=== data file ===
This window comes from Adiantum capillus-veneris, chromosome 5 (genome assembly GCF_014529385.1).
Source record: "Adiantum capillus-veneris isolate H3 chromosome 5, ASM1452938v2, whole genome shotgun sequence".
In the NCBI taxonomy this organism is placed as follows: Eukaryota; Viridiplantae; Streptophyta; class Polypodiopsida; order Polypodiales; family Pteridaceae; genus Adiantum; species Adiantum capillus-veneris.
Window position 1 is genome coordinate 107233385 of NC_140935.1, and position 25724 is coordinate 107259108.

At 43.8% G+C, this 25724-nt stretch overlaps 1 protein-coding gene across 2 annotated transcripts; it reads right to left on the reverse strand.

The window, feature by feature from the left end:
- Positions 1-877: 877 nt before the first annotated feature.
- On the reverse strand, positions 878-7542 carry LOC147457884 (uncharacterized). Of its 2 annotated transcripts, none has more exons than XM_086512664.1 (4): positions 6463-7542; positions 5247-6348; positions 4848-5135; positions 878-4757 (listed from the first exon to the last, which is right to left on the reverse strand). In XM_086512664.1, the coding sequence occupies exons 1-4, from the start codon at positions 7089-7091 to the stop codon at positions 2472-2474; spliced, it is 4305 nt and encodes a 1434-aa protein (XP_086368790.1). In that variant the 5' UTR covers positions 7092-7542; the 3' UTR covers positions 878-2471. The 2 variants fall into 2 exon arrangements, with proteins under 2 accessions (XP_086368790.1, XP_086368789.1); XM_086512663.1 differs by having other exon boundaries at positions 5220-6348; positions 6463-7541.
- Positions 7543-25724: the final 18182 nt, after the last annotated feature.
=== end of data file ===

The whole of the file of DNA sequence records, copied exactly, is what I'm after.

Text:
This window comes from Adiantum capillus-veneris, chromosome 5 (genome assembly GCF_014529385.1).
Source record: "Adiantum capillus-veneris isolate H3 chromosome 5, ASM1452938v2, whole genome shotgun sequence".
In the NCBI taxonomy this organism is placed as follows: Eukaryota; Viridiplantae; Streptophyta; class Polypodiopsida; order Polypodiales; family Pteridaceae; genus Adiantum; species Adiantum capillus-veneris.
Window position 1 is genome coordinate 107233385 of NC_140935.1, and position 25724 is coordinate 107259108.

At 43.8% G+C, this 25724-nt stretch overlaps 1 protein-coding gene across 2 annotated transcripts; it reads right to left on the reverse strand.

The window, feature by feature from the left end:
- Positions 1-877: 877 nt before the first annotated feature.
- On the reverse strand, positions 878-7542 carry LOC147457884 (uncharacterized). Of its 2 annotated transcripts, none has more exons than XM_086512664.1 (4): positions 6463-7542; positions 5247-6348; positions 4848-5135; positions 878-4757 (listed from the first exon to the last, which is right to left on the reverse strand). In XM_086512664.1, the coding sequence occupies exons 1-4, from the start codon at positions 7089-7091 to the stop codon at positions 2472-2474; spliced, it is 4305 nt and encodes a 1434-aa protein (XP_086368790.1). In that variant the 5' UTR covers positions 7092-7542; the 3' UTR covers positions 878-2471. The 2 variants fall into 2 exon arrangements, with proteins under 2 accessions (XP_086368790.1, XP_086368789.1); XM_086512663.1 differs by having other exon boundaries at positions 5220-6348; positions 6463-7541.
- Positions 7543-25724: the final 18182 nt, after the last annotated feature.